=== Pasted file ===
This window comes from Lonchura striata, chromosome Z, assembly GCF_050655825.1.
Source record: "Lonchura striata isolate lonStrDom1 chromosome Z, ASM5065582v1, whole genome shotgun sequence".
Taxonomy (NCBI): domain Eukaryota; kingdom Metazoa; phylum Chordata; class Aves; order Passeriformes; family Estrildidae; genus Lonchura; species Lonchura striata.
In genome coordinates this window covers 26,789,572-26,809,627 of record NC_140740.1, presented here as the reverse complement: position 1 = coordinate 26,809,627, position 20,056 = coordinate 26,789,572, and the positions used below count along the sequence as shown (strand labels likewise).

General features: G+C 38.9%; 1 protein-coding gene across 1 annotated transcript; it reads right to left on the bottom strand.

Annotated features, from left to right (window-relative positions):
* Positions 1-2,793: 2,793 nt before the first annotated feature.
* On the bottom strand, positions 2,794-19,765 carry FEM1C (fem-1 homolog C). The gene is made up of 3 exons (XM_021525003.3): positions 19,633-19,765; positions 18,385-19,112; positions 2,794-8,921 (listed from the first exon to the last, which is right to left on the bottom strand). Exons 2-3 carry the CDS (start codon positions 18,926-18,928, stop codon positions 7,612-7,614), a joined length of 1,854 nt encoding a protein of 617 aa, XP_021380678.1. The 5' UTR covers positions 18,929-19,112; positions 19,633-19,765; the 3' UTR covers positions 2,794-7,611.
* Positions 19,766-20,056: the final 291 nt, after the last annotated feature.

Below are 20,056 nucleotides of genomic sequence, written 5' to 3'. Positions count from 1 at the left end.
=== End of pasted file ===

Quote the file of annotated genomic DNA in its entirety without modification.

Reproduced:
This window comes from Lonchura striata, chromosome Z, assembly GCF_050655825.1.
Source record: "Lonchura striata isolate lonStrDom1 chromosome Z, ASM5065582v1, whole genome shotgun sequence".
Taxonomy (NCBI): domain Eukaryota; kingdom Metazoa; phylum Chordata; class Aves; order Passeriformes; family Estrildidae; genus Lonchura; species Lonchura striata.
In genome coordinates this window covers 26,789,572-26,809,627 of record NC_140740.1, presented here as the reverse complement: position 1 = coordinate 26,809,627, position 20,056 = coordinate 26,789,572, and the positions used below count along the sequence as shown (strand labels likewise).

General features: G+C 38.9%; 1 protein-coding gene across 1 annotated transcript; it reads right to left on the bottom strand.

Annotated features, from left to right (window-relative positions):
* Positions 1-2,793: 2,793 nt before the first annotated feature.
* On the bottom strand, positions 2,794-19,765 carry FEM1C (fem-1 homolog C). The gene is made up of 3 exons (XM_021525003.3): positions 19,633-19,765; positions 18,385-19,112; positions 2,794-8,921 (listed from the first exon to the last, which is right to left on the bottom strand). Exons 2-3 carry the CDS (start codon positions 18,926-18,928, stop codon positions 7,612-7,614), a joined length of 1,854 nt encoding a protein of 617 aa, XP_021380678.1. The 5' UTR covers positions 18,929-19,112; positions 19,633-19,765; the 3' UTR covers positions 2,794-7,611.
* Positions 19,766-20,056: the final 291 nt, after the last annotated feature.

Below are 20,056 nucleotides of genomic sequence, written 5' to 3'. Positions count from 1 at the left end.